United Airlines Continues to Take Hits From Stocks, Loyalty Members And Fellow Airline
Stocks have plunged at United Airlines, frequent flier members are cutting up their loyalty cards, a competing airline has thrown shade at United in a bold new ad, and the incident has traveled around the world and reached the highest levels of governments.
Emirates takes aim at United Airlines in Twitter ad. (Photo courtesy: AFP Relaxnews/ Twitter/ emirates)
It's getting real. Stocks have plunged at United Airlines, frequent flier members are cutting up their loyalty cards, a competing airline has thrown shade at United in a bold new ad, and the incident has traveled around the world and reached the highest levels of governments.
On April 11, Emirates posted a snarky and rather audacious video on Twitter, getting back at United CEO Oscar Munoz who is cited as having said "Those [Gulf] airlines aren't airlines," back in March.
In the post, which smells strongly of vindication, Emirates responds: "Well, Mr. Munoz, according to TripAdvisor, the world's largest travel site, not only are we a real airline, we are the best airline."
The final tagline: "Fly the friendly skies with a real airline."
The incident, which started going viral late Sunday and has since exploded on the internet, involves video footage of a passenger being forcibly and brutally removed from a domestic United Airlines flight from Chicago O'Hare airport.
Aviation security officers can be seen wrenching the man out of his window seat with such force that he hits his head violently against the armrest across the aisle, to the horror of fellow passengers.
Munoz's tepid statements have been met with ridicule and outrage from the public. On Tuesday, he issued his latest statement, pledging to review United's procedures for incentivizing volunteers in overbooked situations and how they work with airport authorities, in a report that will be communicated April 30.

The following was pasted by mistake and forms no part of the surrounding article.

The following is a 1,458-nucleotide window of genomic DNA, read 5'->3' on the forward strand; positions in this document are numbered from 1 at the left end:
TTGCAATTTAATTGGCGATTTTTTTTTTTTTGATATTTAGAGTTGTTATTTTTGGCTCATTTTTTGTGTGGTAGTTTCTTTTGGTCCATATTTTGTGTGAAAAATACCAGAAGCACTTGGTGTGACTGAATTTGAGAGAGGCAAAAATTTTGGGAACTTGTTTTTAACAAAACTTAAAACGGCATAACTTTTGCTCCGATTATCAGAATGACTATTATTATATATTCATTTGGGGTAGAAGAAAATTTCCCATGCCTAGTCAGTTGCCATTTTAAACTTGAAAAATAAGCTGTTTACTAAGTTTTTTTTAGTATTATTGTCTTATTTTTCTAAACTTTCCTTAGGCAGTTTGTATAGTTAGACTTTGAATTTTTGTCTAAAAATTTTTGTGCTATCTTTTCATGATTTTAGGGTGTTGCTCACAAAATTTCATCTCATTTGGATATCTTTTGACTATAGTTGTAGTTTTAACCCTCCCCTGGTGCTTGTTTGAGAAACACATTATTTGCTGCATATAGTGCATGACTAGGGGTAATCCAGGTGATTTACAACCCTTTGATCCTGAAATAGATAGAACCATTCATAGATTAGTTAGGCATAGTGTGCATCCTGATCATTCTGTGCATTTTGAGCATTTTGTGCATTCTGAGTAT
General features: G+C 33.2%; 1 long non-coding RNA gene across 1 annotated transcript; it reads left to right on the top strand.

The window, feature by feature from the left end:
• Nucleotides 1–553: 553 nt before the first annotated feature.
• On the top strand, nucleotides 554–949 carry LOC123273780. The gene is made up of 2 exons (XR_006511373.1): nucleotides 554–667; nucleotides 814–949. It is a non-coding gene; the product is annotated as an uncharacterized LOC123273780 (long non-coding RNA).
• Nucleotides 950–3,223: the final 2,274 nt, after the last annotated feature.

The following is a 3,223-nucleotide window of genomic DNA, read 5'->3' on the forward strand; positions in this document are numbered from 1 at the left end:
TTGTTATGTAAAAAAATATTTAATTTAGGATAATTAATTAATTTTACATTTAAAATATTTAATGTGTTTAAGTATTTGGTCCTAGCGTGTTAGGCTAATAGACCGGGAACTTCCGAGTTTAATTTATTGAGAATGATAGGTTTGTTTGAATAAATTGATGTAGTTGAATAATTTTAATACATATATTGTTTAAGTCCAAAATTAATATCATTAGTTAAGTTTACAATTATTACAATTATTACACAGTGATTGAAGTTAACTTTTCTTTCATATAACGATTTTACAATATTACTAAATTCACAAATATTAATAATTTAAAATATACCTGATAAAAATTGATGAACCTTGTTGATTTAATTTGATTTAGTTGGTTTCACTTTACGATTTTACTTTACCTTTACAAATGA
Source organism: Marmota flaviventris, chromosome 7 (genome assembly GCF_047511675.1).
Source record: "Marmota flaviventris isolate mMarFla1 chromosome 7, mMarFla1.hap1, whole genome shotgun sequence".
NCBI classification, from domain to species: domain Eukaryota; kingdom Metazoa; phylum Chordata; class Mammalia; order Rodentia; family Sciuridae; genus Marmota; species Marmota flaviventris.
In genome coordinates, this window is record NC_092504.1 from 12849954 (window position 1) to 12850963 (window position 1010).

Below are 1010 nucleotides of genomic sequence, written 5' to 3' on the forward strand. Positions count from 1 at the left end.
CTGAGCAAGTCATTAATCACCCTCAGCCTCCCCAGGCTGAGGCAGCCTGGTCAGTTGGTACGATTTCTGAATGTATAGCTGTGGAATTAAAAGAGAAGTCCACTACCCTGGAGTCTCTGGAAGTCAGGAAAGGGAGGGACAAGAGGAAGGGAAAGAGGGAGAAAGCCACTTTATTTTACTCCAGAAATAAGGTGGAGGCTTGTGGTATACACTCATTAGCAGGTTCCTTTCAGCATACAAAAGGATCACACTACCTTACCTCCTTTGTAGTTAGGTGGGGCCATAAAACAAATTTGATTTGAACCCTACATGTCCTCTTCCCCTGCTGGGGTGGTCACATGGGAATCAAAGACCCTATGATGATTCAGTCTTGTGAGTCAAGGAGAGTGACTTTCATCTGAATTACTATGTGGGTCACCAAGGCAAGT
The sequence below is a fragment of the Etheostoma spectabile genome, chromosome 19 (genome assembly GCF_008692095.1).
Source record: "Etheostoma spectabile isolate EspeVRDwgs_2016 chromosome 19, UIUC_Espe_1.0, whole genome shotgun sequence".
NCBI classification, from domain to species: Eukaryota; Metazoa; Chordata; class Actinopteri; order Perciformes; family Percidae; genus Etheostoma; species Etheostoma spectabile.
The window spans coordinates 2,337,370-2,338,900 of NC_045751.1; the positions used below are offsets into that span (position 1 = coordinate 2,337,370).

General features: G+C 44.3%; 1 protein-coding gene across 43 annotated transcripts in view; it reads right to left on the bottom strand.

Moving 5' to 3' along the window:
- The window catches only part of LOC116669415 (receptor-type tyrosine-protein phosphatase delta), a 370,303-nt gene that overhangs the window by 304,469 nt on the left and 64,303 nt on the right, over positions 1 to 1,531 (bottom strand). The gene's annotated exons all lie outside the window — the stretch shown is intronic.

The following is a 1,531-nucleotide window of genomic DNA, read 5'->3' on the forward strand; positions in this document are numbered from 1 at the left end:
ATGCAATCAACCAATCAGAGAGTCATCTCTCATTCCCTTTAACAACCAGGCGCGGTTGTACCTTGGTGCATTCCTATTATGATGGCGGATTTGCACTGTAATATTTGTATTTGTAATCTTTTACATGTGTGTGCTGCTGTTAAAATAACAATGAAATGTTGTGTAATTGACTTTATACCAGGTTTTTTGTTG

"The truly horrific event that occurred on this flight has elicited many responses from all of us: outrage, anger, disappointment. I share all of those sentiments, and one above all: my deepest apologies for what happened," the statement starts.
"I want you to know that we take full responsibility and we will work to make it right. It's never too late to do the right thing."
Meanwhile, the fallout from the incident has caused United Airlines stocks to take a tumble and has reached the highest levels of government.
During a press briefing in Washington on April 11, White House press secretary Sean Spicer addressed the issue saying he's sure President Donald Trump has seen the videos, but that the incident doesn't warrant a federal response.
"I don't think anyone looks at the video and isn't a little disturbed that another human being is treated that way," he said.
The incident also elicited a response from Canada's transport minister Marc Garneau, who vowed never to let such an incident occur in Canada. He added that a passenger bill of rights, to come into force in 2018, will address overbooking, in addition to setting rules for flight changes, airline fees and lost luggage.
Along with skewering the airline on social media with creative memes and tweaked slogans, consumers have been expressing their outrage by cutting up their loyalty and United credit cards and posting them to Twitter.
Meanwhile, reporters at the Courier-Journal identified the passenger as Dr. David Dao, in a piece that has received backlash for digging into the man's murky past and adding another layer of controversy to the story.
According to the Courier-Journal, Dao was convicted of drug-related offences in 2005 and had to surrender his medical license.
"Such a shame that this reporter is so quick to smear this man's name. What does his "troubled past" have to do with the United Airline debacle? His past does not justify UA beating the piss out of him," reads one of the most liked comments on the story.
Through his lawyers, Dao thanked the public for their support and said he will not be making any more statements until he is released from hospital. Dao has hired lawyers specializing in personal injury and corporate governance and is expected to sue the airline.
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